The U.S. government plays both sides of the obesity street -- admonishing people to eat right while pushing the foods that make them fat -- because of the USDA's double mission of protecting the nation's health and protecting the health of the nation's farmers.
In today's conventional meat industry, what passes for a "farm" is really more like a factory. But farmers and ranchers across the country show us every day that there is a better way to raise the chickens, pigs and cows that end up on our plates.
Ravens aren't the problem, and killing them isn't the solution. It would be better to listen to the message ravens bear about unstable ecosystems, and work towards restoration, rather than destroy our wild heritage.
Our eating habits profoundly affect our individual health and well-being; our social, economic, and political systems; and our environment. Our future success as a species may hinge on our food habits.
Since the term bushmeat was coined over 20 years ago, there has been growing concern that hunting wildlife for food in the tropics risks the loss of all large-bodied animals in the world's remaining tropical forests.
We're in deep doo-doo from the global threat of superbugs. The December announcement by the Food and Drug Administration (FDA) puts that threat back in the news. But I'm underwhelmed by FDA's response, and here's why.
Although the FDA is making a public display of ratcheting down antibiotic use in livestock agriculture, a reality check is in order. What has to happen in livestock agriculture is nothing less than a paradigm shift in production practices.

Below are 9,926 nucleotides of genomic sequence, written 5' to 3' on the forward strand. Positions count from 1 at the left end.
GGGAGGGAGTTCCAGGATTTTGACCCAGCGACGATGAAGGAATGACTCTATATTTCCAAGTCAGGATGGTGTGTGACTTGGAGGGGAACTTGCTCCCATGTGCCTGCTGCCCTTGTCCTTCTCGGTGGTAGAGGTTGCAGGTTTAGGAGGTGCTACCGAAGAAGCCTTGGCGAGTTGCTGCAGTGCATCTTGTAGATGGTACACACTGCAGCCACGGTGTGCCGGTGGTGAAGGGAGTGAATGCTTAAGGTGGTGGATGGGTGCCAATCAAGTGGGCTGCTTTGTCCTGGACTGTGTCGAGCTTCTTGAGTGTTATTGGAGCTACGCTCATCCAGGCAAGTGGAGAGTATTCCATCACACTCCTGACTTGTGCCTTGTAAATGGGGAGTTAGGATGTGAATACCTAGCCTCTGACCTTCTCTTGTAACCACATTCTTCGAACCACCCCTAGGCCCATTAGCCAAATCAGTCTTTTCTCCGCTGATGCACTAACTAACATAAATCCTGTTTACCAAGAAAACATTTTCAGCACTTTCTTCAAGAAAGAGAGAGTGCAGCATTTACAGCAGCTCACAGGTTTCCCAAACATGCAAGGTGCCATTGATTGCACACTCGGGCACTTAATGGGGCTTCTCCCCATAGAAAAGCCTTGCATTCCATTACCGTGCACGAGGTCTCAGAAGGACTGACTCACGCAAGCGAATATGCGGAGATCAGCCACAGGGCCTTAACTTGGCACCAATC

By continuing to turn a blind eye to the indiscriminate use of antibiotics among its meat suppliers in the name of producing so-called cheap meat, Walmart is effectively sanctioning the inevitable rise of antibiotic-resistant bacteria.
I eat meat, and I raise animals to slaughter and butcher for their meat. So, in spite of the fact that measuring suffering is fraught, I use it as one of my guiding principles for providing a high level of animal welfare.
Most antibiotics currently used on farms are not for the treatment of sick animals, or even the prevention of disease, but to promote the growth and weight of livestock. Until recently scientists didn't know how antibiotics stimulated growth.
The question of livestock raising is one that transcends the hubris of production efficiency for humility, compassion, and empathy, which enable us to acknowledge and grant the animals' expression and pursuit of their own interests.
Given the dearth of new medications in the pharmaceutical pipeline, consumers must participate in any way they can to ensure the elimination of antibiotics in livestock, save for treating specific illnesses.
A new book argues that the livestock trade in the Horn of Africa, across Ethiopia, Somaliland, Somalia, Sudan and Kenya, much of it unrecorded, informal and often illegal, amounts to around $1 billion each year.